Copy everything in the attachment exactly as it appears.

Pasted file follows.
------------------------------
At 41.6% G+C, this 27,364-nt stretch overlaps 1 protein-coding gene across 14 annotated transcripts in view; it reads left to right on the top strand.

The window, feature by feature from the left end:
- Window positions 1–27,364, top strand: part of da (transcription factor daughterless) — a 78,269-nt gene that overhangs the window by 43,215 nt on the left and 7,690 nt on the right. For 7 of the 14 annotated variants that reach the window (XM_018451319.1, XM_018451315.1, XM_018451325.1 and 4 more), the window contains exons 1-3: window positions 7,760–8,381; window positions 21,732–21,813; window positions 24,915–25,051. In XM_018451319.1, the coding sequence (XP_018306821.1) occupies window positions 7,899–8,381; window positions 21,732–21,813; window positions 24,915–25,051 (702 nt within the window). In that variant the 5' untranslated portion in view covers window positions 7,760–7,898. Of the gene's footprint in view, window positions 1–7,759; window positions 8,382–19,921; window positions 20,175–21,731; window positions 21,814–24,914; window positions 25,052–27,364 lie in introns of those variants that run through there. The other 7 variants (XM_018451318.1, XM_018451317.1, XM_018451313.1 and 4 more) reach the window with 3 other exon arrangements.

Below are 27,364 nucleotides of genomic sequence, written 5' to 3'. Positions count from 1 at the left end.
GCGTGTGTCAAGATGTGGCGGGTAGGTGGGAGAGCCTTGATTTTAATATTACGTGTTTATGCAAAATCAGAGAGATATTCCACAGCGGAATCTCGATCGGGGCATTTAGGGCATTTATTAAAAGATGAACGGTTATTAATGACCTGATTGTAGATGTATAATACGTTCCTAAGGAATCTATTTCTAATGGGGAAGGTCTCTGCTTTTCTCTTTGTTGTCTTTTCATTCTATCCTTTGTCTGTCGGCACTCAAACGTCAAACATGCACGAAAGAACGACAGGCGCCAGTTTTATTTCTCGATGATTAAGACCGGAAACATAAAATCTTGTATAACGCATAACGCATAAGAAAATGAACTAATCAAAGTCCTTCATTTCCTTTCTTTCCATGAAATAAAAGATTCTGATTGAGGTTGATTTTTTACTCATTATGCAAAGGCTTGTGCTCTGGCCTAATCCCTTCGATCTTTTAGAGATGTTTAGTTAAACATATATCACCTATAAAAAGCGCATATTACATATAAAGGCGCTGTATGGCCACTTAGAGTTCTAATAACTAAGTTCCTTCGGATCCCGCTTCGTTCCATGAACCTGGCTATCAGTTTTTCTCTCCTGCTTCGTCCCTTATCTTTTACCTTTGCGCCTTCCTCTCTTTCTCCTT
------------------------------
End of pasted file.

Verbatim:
At 41.6% G+C, this 27,364-nt stretch overlaps 1 protein-coding gene across 14 annotated transcripts in view; it reads left to right on the top strand.

The window, feature by feature from the left end:
- Window positions 1–27,364, top strand: part of da (transcription factor daughterless) — a 78,269-nt gene that overhangs the window by 43,215 nt on the left and 7,690 nt on the right. For 7 of the 14 annotated variants that reach the window (XM_018451319.1, XM_018451315.1, XM_018451325.1 and 4 more), the window contains exons 1-3: window positions 7,760–8,381; window positions 21,732–21,813; window positions 24,915–25,051. In XM_018451319.1, the coding sequence (XP_018306821.1) occupies window positions 7,899–8,381; window positions 21,732–21,813; window positions 24,915–25,051 (702 nt within the window). In that variant the 5' untranslated portion in view covers window positions 7,760–7,898. Of the gene's footprint in view, window positions 1–7,759; window positions 8,382–19,921; window positions 20,175–21,731; window positions 21,814–24,914; window positions 25,052–27,364 lie in introns of those variants that run through there. The other 7 variants (XM_018451318.1, XM_018451317.1, XM_018451313.1 and 4 more) reach the window with 3 other exon arrangements.

Below are 27,364 nucleotides of genomic sequence, written 5' to 3'. Positions count from 1 at the left end.
GCGTGTGTCAAGATGTGGCGGGTAGGTGGGAGAGCCTTGATTTTAATATTACGTGTTTATGCAAAATCAGAGAGATATTCCACAGCGGAATCTCGATCGGGGCATTTAGGGCATTTATTAAAAGATGAACGGTTATTAATGACCTGATTGTAGATGTATAATACGTTCCTAAGGAATCTATTTCTAATGGGGAAGGTCTCTGCTTTTCTCTTTGTTGTCTTTTCATTCTATCCTTTGTCTGTCGGCACTCAAACGTCAAACATGCACGAAAGAACGACAGGCGCCAGTTTTATTTCTCGATGATTAAGACCGGAAACATAAAATCTTGTATAACGCATAACGCATAAGAAAATGAACTAATCAAAGTCCTTCATTTCCTTTCTTTCCATGAAATAAAAGATTCTGATTGAGGTTGATTTTTTACTCATTATGCAAAGGCTTGTGCTCTGGCCTAATCCCTTCGATCTTTTAGAGATGTTTAGTTAAACATATATCACCTATAAAAAGCGCATATTACATATAAAGGCGCTGTATGGCCACTTAGAGTTCTAATAACTAAGTTCCTTCGGATCCCGCTTCGTTCCATGAACCTGGCTATCAGTTTTTCTCTCCTGCTTCGTCCCTTATCTTTTACCTTTGCGCCTTCCTCTCTTTCTCCTT